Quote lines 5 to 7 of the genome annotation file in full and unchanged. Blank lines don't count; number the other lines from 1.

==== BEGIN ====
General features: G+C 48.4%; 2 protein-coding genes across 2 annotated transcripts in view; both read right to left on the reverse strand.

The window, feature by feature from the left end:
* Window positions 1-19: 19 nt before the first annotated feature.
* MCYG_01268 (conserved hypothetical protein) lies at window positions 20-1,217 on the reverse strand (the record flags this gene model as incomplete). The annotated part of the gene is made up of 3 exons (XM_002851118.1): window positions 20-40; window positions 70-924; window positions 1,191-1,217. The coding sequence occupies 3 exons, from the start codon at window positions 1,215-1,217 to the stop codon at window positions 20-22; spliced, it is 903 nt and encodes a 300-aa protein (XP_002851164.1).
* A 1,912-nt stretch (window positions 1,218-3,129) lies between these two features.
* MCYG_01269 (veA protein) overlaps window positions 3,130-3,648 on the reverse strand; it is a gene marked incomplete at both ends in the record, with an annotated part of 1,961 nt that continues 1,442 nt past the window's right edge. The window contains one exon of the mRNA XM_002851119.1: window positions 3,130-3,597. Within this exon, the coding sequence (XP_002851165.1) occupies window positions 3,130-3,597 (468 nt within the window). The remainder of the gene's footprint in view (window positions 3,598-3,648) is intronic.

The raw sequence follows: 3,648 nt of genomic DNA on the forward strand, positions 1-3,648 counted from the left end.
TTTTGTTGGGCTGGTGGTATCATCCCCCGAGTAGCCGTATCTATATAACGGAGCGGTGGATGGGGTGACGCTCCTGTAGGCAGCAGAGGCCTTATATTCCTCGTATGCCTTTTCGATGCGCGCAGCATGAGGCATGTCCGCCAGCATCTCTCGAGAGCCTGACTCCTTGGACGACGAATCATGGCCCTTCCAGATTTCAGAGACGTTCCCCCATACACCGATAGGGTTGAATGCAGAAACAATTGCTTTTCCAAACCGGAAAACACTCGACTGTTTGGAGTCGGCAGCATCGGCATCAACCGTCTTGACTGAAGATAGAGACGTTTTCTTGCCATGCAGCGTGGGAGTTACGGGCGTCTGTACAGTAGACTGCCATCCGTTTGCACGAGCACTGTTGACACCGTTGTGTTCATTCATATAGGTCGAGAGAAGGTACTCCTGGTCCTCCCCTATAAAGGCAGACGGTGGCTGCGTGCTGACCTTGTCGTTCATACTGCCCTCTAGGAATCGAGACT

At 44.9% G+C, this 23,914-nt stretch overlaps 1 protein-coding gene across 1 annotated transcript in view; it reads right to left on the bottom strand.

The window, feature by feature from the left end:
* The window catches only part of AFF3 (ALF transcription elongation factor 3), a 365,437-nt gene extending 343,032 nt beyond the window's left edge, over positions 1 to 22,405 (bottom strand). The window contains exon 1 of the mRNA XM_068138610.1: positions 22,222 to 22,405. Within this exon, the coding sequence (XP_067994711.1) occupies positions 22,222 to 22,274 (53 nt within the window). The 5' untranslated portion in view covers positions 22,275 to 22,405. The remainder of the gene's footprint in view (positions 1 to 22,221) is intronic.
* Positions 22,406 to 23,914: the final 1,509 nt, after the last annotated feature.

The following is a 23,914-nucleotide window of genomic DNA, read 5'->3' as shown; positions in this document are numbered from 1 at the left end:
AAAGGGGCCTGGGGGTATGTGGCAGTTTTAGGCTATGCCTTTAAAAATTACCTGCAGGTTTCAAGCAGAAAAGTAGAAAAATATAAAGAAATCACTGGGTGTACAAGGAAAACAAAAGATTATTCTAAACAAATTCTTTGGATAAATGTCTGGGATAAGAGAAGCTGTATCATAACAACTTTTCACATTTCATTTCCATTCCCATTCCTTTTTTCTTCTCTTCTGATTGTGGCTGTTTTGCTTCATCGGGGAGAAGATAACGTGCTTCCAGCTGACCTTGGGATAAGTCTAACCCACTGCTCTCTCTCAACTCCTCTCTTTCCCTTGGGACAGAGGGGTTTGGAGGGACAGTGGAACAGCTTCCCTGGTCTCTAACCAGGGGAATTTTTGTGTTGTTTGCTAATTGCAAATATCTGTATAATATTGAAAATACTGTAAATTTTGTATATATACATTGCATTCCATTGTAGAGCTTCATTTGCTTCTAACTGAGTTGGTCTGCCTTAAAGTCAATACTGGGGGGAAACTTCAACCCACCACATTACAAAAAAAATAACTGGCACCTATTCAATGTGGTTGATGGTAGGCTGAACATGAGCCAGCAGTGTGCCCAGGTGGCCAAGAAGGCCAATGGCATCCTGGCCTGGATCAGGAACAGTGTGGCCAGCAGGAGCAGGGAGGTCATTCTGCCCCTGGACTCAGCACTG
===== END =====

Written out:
* A 1,912-nt stretch (window positions 1,218-3,129) lies between these two features.
* MCYG_01269 (veA protein) overlaps window positions 3,130-3,648 on the reverse strand; it is a gene marked incomplete at both ends in the record, with an annotated part of 1,961 nt that continues 1,442 nt past the window's right edge. The window contains one exon of the mRNA XM_002851119.1: window positions 3,130-3,597. Within this exon, the coding sequence (XP_002851165.1) occupies window positions 3,130-3,597 (468 nt within the window). The remainder of the gene's footprint in view (window positions 3,598-3,648) is intronic.

The raw sequence follows: 3,648 nt of genomic DNA on the forward strand, positions 1-3,648 counted from the left end.